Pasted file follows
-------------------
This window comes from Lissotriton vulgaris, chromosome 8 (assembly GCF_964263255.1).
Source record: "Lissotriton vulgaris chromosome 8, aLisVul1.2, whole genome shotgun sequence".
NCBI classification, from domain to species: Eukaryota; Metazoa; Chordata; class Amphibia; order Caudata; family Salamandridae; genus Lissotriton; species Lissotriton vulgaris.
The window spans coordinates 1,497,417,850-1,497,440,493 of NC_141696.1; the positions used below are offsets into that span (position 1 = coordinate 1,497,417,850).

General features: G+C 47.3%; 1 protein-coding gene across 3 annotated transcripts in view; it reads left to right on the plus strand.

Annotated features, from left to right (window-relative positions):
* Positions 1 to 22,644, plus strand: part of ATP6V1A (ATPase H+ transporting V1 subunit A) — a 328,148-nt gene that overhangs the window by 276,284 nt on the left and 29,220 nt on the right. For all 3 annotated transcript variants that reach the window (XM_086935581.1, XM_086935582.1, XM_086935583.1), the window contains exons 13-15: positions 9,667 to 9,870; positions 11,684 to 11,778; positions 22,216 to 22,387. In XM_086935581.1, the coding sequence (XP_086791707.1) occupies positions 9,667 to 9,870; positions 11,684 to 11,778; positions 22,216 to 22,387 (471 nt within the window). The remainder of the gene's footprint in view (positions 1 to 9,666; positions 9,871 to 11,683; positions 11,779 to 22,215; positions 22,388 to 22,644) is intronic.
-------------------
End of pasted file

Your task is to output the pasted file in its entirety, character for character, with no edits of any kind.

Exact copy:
This window comes from Lissotriton vulgaris, chromosome 8 (assembly GCF_964263255.1).
Source record: "Lissotriton vulgaris chromosome 8, aLisVul1.2, whole genome shotgun sequence".
NCBI classification, from domain to species: Eukaryota; Metazoa; Chordata; class Amphibia; order Caudata; family Salamandridae; genus Lissotriton; species Lissotriton vulgaris.
The window spans coordinates 1,497,417,850-1,497,440,493 of NC_141696.1; the positions used below are offsets into that span (position 1 = coordinate 1,497,417,850).

General features: G+C 47.3%; 1 protein-coding gene across 3 annotated transcripts in view; it reads left to right on the plus strand.

Annotated features, from left to right (window-relative positions):
* Positions 1 to 22,644, plus strand: part of ATP6V1A (ATPase H+ transporting V1 subunit A) — a 328,148-nt gene that overhangs the window by 276,284 nt on the left and 29,220 nt on the right. For all 3 annotated transcript variants that reach the window (XM_086935581.1, XM_086935582.1, XM_086935583.1), the window contains exons 13-15: positions 9,667 to 9,870; positions 11,684 to 11,778; positions 22,216 to 22,387. In XM_086935581.1, the coding sequence (XP_086791707.1) occupies positions 9,667 to 9,870; positions 11,684 to 11,778; positions 22,216 to 22,387 (471 nt within the window). The remainder of the gene's footprint in view (positions 1 to 9,666; positions 9,871 to 11,683; positions 11,779 to 22,215; positions 22,388 to 22,644) is intronic.